The Battle of Pinkie Cleugh was fought on the 10th of September, 1547.
The Battle of Pinkie Cleugh, otherwise known as the Battle of Falside, was sparked by the ‘Rough Wooing’. That less than romantic courting was sparked by the Scots refusal to concede to the demands of the English King, Henry VIII, that his ten years old son, Edward (the VI to be) should marry Mary I, Queen of Scots, aged a mere five years. Henry’s military campaign on the borders followed the Scots having reneged on an earlier agreement, confirmed by Parliament no less, that the two crowns would be united by marriage. Over the centuries, there had been several English born Queens of Scotland i.e., English wives for Scottish Kings, but never an English born spouse for a Scottish Queen. It had come close in 1289 with the betrothal of the Maid of Norway to the son of Edward I, and in 1547, it came no closer. A shotgun wedding can never be a good thing and the Battle of Pinkie Cleugh was to prove decidedly counter productive for the English, precipitating her unavailability. Choosing a more prosaic form of courtship, the Scots engineered the marriage of the infant Mary to the French Dauphin. English hopes were dashed.
Before the battle that effectively ended the ‘rough wooing’, the man whose territorial ambitions had sparked it all off was dead. Henry VIII had died earlier in that year of 1547 and the English host was led into battle by the Duke of Somerset. So the battle was fought by proxy on behalf of the nine years old King, Edward VI. To add a bit more spice to the mix, it was clear that Somerset had his own agenda; he had desires to usurp his own King. As a further example of the kind of infighting and intrigue that went on in those days, quite commonplace mind you, the English were accompanied into battle by several renegade Scots. Food for thought for patriotic Scots reared on tales of Wallace and Bruce, the Earls of Bothwell and Cassilis, together with sundry other [ig]Nobles fought on the English side. That factionalism came about as a result of the split provoked by the Protestant Reformation – a kind of precursor to the ‘Old Firm’ rivalry, if you like.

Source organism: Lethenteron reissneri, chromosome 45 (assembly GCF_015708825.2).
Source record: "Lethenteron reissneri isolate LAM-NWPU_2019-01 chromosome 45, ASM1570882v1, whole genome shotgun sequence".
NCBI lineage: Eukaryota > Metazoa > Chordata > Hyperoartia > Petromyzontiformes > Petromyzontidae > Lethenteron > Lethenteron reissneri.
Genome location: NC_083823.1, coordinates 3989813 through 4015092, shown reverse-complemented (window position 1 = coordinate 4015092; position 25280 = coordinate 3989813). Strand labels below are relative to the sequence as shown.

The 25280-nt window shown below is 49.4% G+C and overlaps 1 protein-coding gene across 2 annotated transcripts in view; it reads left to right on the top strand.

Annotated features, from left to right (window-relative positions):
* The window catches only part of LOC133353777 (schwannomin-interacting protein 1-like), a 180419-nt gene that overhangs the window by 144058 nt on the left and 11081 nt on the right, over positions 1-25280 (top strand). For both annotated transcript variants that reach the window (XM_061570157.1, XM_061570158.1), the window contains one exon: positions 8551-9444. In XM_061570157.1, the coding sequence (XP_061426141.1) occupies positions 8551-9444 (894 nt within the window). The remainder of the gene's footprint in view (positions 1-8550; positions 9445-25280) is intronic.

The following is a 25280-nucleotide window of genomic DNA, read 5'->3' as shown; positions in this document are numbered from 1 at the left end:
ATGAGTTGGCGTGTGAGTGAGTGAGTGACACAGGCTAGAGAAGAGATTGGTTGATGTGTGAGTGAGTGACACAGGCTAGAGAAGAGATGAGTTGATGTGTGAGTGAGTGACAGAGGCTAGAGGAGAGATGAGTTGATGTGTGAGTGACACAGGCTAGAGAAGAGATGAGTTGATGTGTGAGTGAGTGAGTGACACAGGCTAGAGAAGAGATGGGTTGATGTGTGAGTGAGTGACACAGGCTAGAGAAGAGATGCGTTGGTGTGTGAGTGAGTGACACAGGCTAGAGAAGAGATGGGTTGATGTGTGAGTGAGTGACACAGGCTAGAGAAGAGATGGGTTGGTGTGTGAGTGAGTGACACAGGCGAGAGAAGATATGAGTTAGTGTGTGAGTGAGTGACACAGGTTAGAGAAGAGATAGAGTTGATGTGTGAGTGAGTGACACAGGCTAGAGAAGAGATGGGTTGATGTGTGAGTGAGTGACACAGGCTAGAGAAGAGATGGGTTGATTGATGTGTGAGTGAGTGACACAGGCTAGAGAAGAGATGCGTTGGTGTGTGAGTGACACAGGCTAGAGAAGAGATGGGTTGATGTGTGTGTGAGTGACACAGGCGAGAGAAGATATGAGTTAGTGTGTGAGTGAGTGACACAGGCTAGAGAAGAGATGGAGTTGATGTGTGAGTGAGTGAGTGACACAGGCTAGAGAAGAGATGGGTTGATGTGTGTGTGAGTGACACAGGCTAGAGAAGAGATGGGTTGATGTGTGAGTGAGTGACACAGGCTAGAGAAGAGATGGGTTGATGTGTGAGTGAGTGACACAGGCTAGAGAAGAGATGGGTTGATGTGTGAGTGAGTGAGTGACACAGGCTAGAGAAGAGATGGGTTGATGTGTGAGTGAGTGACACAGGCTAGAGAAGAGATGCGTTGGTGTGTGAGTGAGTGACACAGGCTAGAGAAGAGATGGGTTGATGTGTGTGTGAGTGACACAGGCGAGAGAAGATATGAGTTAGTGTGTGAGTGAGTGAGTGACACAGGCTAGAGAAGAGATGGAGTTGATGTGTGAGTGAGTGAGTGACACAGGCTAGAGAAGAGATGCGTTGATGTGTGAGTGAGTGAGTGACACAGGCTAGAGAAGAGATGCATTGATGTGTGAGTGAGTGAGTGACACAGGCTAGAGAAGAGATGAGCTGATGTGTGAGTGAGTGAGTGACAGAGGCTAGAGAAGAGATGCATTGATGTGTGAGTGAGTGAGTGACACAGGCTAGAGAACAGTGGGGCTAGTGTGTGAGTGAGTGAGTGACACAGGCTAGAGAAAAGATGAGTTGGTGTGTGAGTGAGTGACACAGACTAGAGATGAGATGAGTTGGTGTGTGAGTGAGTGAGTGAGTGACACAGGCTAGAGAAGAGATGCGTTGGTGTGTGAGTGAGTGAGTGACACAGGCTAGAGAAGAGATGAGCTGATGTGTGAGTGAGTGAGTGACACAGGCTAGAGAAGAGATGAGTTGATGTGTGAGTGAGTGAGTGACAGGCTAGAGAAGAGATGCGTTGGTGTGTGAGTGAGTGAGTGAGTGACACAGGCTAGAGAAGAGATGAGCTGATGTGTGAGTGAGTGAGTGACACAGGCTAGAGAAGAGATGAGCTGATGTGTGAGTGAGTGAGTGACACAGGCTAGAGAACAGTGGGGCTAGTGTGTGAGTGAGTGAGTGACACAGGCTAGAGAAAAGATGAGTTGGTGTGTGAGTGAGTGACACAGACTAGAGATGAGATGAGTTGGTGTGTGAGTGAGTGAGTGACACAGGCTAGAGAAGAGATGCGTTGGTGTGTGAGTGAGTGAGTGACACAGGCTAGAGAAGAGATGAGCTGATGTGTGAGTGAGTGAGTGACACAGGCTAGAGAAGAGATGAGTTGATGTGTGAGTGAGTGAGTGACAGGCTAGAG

The battle was fought at Pinkie Cleugh (cleugh meaning narrow glen in Gaelic) outside Musselburgh. It’s official anniversary is the 10th of September, but in reality, the battle took place over three days. The armies formed up in opposition, across the River Esk, on the 8th of September, an early skirmish took place on the afternoon of the 9th, and the battle proper took place on the 10th. The Scots heavily outnumbered the English, albeit they were weaker in cavalry, but still suffered an ignominious defeat. So what went wrong? Essentially, it was rashness and posturing, particularly by the Earl of Huntly, and a not untypical lack of patience or discipline on the part of the inexperienced Scottish leadership. Compared to Somerset, the Scots had no exemplary military leader.